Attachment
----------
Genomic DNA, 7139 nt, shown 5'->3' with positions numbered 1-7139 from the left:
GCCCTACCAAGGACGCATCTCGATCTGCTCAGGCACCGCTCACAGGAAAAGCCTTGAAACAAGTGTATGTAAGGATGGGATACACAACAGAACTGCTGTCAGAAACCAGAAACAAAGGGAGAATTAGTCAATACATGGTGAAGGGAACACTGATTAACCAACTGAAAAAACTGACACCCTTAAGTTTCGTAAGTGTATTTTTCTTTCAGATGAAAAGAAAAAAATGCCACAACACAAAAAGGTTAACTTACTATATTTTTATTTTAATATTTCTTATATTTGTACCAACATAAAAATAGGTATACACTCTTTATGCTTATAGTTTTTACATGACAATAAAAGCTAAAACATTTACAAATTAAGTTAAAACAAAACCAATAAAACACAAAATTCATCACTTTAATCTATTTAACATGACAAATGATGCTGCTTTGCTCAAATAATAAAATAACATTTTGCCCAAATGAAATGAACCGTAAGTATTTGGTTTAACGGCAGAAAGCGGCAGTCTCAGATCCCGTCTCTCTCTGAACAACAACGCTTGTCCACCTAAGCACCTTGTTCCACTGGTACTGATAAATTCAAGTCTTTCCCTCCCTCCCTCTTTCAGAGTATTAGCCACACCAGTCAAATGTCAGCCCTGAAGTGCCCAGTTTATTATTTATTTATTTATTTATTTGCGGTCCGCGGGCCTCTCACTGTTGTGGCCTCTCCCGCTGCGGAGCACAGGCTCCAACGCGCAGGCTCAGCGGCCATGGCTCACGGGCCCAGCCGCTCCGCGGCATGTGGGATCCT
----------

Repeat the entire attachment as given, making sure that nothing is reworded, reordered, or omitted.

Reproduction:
Genomic DNA, 7139 nt, shown 5'->3' with positions numbered 1-7139 from the left:
GCCCTACCAAGGACGCATCTCGATCTGCTCAGGCACCGCTCACAGGAAAAGCCTTGAAACAAGTGTATGTAAGGATGGGATACACAACAGAACTGCTGTCAGAAACCAGAAACAAAGGGAGAATTAGTCAATACATGGTGAAGGGAACACTGATTAACCAACTGAAAAAACTGACACCCTTAAGTTTCGTAAGTGTATTTTTCTTTCAGATGAAAAGAAAAAAATGCCACAACACAAAAAGGTTAACTTACTATATTTTTATTTTAATATTTCTTATATTTGTACCAACATAAAAATAGGTATACACTCTTTATGCTTATAGTTTTTACATGACAATAAAAGCTAAAACATTTACAAATTAAGTTAAAACAAAACCAATAAAACACAAAATTCATCACTTTAATCTATTTAACATGACAAATGATGCTGCTTTGCTCAAATAATAAAATAACATTTTGCCCAAATGAAATGAACCGTAAGTATTTGGTTTAACGGCAGAAAGCGGCAGTCTCAGATCCCGTCTCTCTCTGAACAACAACGCTTGTCCACCTAAGCACCTTGTTCCACTGGTACTGATAAATTCAAGTCTTTCCCTCCCTCCCTCTTTCAGAGTATTAGCCACACCAGTCAAATGTCAGCCCTGAAGTGCCCAGTTTATTATTTATTTATTTATTTATTTGCGGTCCGCGGGCCTCTCACTGTTGTGGCCTCTCCCGCTGCGGAGCACAGGCTCCAACGCGCAGGCTCAGCGGCCATGGCTCACGGGCCCAGCCGCTCCGCGGCATGTGGGATCCT